The Board of Visitors Advancement Committee met Friday from 11 a.m. to 11:45 a.m. to discuss philanthropic cash flow success and congratulate this year’s recipients of the Bicentennial Scholarship Program. The Advancement Committee oversees University development, alumni affairs and public communications, including capital campaigns and alumni promotion events.
Vice President of Advancement Mark Luellen said that philanthropic cash flow and the Honor the Future Campaign are ahead of schedule at this point in the fiscal year. The Honor the Future Campaign is a $5 billion dollar campaign launched in 2019 which supports the University’s goals in furthering three pillars of education, democracy and research. As of now 89 percent — $4.5 billion dollars — of the $5 billion dollar goal for the campaign has been achieved.
Luellen also said that there has been increased undergraduate alumni involvement in donations and philanthropy at the University. In the last fiscal year, there was 15 percent undergraduate alumni participation, which has already increased 18 percent this fiscal year. This figure includes about 2,800 alumni who donated for the first time this year.
In addition, Luellen said that the Committee is slightly ahead of their five-year average for philanthropic cash flow, which is $250 million dollars. Philanthropic cash flow is the cash receipts that the University receives, such as pledge payments and gifts. Luellen said that this lead on the five year average was due to a $50 million dollar gift to the performing arts center.
“If you back that [gift] out, we're actually tracking about 7 percent ahead of what our normal five year average run rate is on cash,” Luellen said.
Luellen thanked Cindy Fredrick, senior associate vice president for engagement, who has spearheaded efforts to form more creative outreach initiatives to keep alumni connected.
University President Jim Ryan then gave updates on the Bicentennial Scholarship Program, which works hand in hand with the Strategic Investment Fund. Both programs support initiatives in the University’s 2030 Plan — the roadmap for the University to become the best public university by 2030.
The scholarship program works on a matching basis, meaning that every donation made towards the program is matched by the University in funds towards faculty chairs. The faculty chair position — a faculty member who leads their department and may teach classes in any school — previously did not entail any additional funds for the professor. The program has currently raised enough funds to support 6 of these professorships.
President Ryan announced that the program is reaching $1.1 billion and to increase and sustain the growth that the program is seeing, an additional $65 million in matching funds is being allocated from the Strategic Investment Fund toward the Bicentennial Scholarship and Professorship Program.
“We have had the title of University Professor for quite some time but it is largely been honored that there are no funds attached to the chairs, which has made the initial aim of the chairs really difficult to achieve,” Ryan said. “So the idea behind the University Professorship was to have a truly outstanding faculty member who would be able to teach across the university.”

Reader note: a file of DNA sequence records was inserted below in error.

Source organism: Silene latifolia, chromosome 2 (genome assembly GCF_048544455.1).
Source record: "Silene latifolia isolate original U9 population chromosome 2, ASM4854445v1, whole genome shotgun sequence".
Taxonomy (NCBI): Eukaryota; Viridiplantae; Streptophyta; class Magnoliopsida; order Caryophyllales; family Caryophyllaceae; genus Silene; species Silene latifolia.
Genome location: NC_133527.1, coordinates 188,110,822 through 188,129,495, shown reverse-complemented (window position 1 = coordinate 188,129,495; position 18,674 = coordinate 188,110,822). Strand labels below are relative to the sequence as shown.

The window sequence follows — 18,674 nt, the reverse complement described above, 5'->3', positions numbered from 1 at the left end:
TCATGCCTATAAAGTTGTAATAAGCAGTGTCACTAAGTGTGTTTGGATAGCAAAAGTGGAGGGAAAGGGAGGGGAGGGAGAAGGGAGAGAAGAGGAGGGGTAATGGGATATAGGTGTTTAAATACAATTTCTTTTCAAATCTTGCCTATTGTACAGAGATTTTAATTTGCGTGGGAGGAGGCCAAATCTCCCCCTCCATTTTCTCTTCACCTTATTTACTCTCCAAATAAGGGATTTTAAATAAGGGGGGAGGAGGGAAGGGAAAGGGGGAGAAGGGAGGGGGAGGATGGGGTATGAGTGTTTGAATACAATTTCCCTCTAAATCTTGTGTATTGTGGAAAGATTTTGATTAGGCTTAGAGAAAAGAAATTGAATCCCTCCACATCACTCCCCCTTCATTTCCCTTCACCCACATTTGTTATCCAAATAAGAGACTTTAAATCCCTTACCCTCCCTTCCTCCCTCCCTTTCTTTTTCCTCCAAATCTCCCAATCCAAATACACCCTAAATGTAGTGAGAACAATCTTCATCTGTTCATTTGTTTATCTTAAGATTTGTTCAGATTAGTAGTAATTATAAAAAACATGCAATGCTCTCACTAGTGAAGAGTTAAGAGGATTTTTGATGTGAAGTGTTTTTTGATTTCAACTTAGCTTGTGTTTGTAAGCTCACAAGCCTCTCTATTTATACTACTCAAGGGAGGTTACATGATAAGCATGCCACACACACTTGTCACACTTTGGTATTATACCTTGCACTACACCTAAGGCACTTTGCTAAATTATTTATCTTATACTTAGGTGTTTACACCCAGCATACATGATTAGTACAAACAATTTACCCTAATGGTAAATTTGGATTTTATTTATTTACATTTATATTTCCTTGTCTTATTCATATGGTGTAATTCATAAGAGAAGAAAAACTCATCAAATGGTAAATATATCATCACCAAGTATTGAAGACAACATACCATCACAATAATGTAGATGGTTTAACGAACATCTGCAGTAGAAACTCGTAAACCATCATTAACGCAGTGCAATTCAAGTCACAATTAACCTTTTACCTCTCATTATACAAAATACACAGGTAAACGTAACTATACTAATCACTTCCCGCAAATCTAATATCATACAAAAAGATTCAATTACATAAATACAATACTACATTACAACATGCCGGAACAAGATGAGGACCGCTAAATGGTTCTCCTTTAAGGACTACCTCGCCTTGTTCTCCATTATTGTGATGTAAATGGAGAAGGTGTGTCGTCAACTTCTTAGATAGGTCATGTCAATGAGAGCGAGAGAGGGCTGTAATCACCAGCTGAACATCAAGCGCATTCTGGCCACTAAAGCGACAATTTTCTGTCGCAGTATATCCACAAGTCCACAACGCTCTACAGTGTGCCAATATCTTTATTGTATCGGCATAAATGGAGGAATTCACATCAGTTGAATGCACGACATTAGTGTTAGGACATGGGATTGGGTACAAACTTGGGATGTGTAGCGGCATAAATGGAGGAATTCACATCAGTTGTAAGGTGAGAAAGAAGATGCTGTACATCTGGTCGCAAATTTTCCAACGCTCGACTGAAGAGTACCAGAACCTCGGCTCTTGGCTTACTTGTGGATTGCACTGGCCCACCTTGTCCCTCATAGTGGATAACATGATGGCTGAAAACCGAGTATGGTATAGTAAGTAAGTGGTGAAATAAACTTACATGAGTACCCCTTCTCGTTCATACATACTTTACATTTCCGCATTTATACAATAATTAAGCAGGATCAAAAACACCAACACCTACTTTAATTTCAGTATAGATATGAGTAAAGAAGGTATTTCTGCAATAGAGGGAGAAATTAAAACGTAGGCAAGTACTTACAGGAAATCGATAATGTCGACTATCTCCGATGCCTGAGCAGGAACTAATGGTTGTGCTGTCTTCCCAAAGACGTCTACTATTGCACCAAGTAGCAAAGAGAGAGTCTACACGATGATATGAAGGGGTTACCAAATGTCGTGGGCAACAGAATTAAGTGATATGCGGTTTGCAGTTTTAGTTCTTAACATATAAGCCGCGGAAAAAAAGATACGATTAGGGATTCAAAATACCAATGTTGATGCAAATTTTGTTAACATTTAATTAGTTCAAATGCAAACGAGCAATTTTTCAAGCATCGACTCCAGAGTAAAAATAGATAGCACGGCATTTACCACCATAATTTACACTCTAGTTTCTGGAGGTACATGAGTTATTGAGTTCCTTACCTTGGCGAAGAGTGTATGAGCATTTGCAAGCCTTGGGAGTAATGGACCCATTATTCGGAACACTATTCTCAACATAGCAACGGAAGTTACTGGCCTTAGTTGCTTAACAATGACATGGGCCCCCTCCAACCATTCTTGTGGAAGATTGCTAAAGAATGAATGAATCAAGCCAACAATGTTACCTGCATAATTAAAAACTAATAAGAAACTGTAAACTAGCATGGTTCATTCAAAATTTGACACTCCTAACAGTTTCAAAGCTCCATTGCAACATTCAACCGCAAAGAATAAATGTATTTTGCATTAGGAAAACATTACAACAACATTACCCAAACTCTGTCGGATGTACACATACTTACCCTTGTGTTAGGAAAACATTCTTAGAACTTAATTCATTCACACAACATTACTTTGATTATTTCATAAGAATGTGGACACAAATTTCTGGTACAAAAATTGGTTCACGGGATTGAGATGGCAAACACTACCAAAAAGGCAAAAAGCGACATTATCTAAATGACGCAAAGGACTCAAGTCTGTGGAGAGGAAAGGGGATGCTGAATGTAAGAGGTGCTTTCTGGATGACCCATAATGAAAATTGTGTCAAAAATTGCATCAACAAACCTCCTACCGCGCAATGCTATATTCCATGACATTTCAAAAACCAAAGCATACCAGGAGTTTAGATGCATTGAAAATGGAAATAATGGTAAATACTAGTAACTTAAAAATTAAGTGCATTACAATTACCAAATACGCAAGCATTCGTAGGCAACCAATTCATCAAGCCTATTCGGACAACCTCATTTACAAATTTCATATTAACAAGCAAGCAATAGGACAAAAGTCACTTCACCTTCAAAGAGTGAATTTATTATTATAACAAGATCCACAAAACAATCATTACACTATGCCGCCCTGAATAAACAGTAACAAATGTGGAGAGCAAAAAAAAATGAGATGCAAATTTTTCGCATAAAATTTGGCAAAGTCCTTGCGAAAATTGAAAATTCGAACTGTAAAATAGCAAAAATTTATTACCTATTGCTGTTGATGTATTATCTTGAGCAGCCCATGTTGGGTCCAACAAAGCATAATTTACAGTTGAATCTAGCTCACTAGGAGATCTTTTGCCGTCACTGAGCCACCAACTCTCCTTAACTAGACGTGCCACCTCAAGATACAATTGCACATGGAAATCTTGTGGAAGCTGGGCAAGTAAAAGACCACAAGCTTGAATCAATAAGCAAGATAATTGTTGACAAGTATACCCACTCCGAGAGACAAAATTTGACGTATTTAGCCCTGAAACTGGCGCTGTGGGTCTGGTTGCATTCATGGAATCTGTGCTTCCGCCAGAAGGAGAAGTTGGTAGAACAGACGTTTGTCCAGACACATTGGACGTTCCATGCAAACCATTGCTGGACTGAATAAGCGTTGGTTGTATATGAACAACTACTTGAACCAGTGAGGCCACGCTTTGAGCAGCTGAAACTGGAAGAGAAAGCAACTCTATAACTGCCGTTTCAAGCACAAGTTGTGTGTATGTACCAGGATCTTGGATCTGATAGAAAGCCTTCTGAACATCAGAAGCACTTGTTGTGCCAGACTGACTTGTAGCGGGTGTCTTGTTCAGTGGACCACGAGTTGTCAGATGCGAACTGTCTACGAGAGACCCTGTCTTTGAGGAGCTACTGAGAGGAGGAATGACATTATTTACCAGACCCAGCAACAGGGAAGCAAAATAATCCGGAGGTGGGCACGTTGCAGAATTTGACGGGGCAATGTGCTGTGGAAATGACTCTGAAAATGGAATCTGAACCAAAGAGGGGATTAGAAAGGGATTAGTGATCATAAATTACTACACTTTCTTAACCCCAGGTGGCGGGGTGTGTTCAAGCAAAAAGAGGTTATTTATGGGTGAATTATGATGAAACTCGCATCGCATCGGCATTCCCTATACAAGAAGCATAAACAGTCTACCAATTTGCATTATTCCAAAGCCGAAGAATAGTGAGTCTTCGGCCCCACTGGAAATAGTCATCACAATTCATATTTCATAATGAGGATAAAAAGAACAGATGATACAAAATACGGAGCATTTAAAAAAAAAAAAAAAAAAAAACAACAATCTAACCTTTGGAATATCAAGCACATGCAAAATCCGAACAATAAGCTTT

President Ryan then introduced two recipients of the Bicentennial Scholarship and Professorship Fund — fourth-year education student Quana Dennis and Mandy Rispoli, Education professor and Class of 2002 alumna.
Dennis, a transfer student to the University, was one of the first Piedmont Scholars from the Piedmont Virginia Community College. In his time at the University, Dennis has served on Student Council as the co-director for the Community Engagement Agency and worked as an Orientation Leader for incoming first-years.
"Even though the donor of my scholarship is anonymous through the Piedmont Scholars Program, I think about them and their generosity often,” Dennis said. “I know that none of this would have been possible without the generous gift. Philanthropy goes a long way, it impacts the lives of many as it has certainly impacted my own life.”
Dennis plans to get his Master’s of Education as a teaching fellow in the School of Education.
Rispoli specializes in autism research and works with schools to provide better and more equal education to students with autism. As a University alumna, Rispoli talked about a professor — Robert Emery — who inspired her career path. Rispoli said the scholarship allowed her to return to the University after graduating and continue her work and said she has a desire to touch her students’ lives the same way.
“I am so excited to be back to [help launch careers] for this generation of U.Va. students.” Rispoli said. “To help them become advocates and leaders and passionate about the work that they're doing.”
Rispoli credited her ability to connect with her students and her research to the professorship program.
The Advancement Committee will reconvene during the June meeting of the Board.
CORRECTION: A previous version of this article stated that there was 50 percent undergraduate alumni participation, the five-year average philanthropic cash flow is $240 million dollars and that $35 million dollars in matching funds is being allocated. The actual numbers are 15 percent undergraduate alumni participation, $250 million dollar five-year average in philanthropic cash flow and $65 million dollars in matching funds. The article has been updated to reflect these changes.
CORRECTION: A previous version of this article stated that Mark Luellen thanked Julie Featherstone. Luellen actually thanked Cindy Fredrick. The article also mentioned the Bicentennial Scholarship Program and Fund. The program is actually called the Bicentennial Scholarship and Professorship Program. The article has been updated to reflect these changes.